Consistently among the owners, employees are expected to make good choices to keep the rest of the work-family safe. In some situations, like the Holmen Meat Locker, for safety reasons they do not wear masks when processing meat. They trust each other. That means customer interaction is their biggest variable.
“We are more scared of you than you are of us because we’re in these four walls together,” Stettler told one customer. “We’ve been in these four walls together. Now we have to open to the public.”
Just before May 26, the Wisconsin Supreme Court determined the Governor does not, solely, have the power to close businesses. Surprisingly, they threw out the executive order keeping businesses closed and did not provide a replacement structure. Instantly, all businesses could reopen. Law enforcement quickly stated they would not enforce how businesses run or mask-wearing. Most businesses followed guidelines created by the La Crosse County Health Department, wanting to keep people safe.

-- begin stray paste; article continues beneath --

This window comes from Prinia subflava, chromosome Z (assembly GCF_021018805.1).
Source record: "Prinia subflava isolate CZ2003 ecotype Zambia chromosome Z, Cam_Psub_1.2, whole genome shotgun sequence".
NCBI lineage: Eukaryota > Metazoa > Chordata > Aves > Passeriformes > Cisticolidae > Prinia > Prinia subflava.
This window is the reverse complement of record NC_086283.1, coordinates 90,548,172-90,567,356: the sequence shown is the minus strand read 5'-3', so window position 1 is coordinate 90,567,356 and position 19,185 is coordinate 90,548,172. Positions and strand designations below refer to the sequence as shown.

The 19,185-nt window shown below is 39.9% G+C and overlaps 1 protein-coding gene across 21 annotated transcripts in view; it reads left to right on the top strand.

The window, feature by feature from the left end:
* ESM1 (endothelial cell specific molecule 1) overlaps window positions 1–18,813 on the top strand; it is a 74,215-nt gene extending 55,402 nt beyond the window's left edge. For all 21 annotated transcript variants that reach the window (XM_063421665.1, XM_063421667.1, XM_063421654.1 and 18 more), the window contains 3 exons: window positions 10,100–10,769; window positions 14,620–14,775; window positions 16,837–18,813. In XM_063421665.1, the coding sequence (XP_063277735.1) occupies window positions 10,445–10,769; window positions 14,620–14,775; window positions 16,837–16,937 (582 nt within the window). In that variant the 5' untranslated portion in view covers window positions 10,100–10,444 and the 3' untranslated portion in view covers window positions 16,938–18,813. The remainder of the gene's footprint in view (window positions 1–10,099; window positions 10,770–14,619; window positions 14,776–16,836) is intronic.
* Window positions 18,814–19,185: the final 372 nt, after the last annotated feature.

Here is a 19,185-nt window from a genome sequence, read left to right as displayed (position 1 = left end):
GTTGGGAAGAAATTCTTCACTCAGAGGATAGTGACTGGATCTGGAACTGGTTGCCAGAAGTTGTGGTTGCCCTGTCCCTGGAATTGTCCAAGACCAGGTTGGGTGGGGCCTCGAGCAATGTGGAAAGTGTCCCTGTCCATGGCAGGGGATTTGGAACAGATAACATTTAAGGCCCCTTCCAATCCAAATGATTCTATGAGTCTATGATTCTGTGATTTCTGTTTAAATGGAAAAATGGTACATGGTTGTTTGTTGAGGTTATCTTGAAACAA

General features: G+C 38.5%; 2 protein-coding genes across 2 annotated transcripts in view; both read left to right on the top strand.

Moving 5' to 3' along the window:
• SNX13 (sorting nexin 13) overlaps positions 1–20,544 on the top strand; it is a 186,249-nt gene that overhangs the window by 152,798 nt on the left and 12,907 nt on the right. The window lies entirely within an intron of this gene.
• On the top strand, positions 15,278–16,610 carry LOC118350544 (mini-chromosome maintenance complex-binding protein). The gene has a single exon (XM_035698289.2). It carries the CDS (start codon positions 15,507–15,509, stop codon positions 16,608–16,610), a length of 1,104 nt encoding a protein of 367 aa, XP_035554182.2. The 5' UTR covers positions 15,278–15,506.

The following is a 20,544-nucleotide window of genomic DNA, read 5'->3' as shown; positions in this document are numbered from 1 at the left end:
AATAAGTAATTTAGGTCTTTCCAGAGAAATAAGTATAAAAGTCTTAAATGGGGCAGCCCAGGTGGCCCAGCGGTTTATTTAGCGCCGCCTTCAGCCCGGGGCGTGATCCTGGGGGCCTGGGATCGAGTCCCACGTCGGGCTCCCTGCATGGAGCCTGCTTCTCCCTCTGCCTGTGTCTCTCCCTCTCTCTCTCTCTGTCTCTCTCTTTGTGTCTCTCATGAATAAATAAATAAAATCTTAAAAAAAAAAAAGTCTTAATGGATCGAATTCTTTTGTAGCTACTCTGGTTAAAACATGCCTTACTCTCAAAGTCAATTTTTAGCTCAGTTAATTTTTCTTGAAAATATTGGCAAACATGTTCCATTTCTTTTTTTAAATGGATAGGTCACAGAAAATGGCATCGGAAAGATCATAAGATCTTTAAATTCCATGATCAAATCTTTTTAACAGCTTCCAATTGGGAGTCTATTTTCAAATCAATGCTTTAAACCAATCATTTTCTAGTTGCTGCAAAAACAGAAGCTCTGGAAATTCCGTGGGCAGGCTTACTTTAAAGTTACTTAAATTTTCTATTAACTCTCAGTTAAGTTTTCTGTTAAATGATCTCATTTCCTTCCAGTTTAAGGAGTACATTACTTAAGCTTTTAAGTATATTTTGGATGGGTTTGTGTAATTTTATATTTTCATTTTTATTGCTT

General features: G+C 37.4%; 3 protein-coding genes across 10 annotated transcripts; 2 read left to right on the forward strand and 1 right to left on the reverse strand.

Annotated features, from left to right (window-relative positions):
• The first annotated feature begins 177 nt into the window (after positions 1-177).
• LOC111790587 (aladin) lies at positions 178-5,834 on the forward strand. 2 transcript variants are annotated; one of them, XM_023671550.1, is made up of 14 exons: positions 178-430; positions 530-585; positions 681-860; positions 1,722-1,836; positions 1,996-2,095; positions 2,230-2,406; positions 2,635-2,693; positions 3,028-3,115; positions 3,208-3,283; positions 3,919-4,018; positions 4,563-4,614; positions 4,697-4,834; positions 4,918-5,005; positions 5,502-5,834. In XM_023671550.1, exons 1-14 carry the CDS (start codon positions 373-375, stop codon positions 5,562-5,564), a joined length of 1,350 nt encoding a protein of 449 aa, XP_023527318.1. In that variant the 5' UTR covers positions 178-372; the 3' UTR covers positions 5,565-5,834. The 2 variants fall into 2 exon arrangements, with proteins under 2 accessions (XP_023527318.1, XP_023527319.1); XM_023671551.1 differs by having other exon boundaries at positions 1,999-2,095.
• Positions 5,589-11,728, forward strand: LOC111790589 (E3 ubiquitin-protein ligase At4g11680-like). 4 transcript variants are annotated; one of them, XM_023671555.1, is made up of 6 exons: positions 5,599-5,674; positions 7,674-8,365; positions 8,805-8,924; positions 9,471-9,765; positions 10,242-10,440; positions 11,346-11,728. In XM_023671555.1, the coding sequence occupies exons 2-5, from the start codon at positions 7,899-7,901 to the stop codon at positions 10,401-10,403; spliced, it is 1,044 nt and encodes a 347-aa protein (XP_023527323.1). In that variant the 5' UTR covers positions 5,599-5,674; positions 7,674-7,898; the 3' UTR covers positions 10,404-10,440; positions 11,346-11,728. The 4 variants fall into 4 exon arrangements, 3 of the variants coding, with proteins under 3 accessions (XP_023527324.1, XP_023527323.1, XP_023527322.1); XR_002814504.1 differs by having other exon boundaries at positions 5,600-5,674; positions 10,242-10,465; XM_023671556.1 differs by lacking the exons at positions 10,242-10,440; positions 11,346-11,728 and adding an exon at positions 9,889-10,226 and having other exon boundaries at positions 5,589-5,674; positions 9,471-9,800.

The sudden surge to reopen had many owners scrambling for cleaning supplies, plexiglass barriers at cash registers between employees and customers, and hand sanitizer at entrances and throughout their business. Buffets such as soup and salad bars are shut down. All condiments come in individual portions or are cleaned between customers.
Jacqlon’s requires people to hand sanitize and wear masks until seated. Some people resist. Owners like Fayze’s believe they need to protect their employees, who are like family, and whose health is essential to staying in business. They have turned away people for not wearing masks.
At Houghton’s, employees must wear masks, have their temperature taken, and be asked daily questions indicating signs of COVID. The restaurant has a handwashing station outside for customers and requires masks until people are seated. Their visible efforts of operating safely are working.
“People started coming in, a few here and there,” said Carson. “They saw the things we are doing. They became more comfortable coming in. I think they’re happy we’re open and doing the things we’re doing so they can have a safe, enjoyable dining experience. It’s important to them.”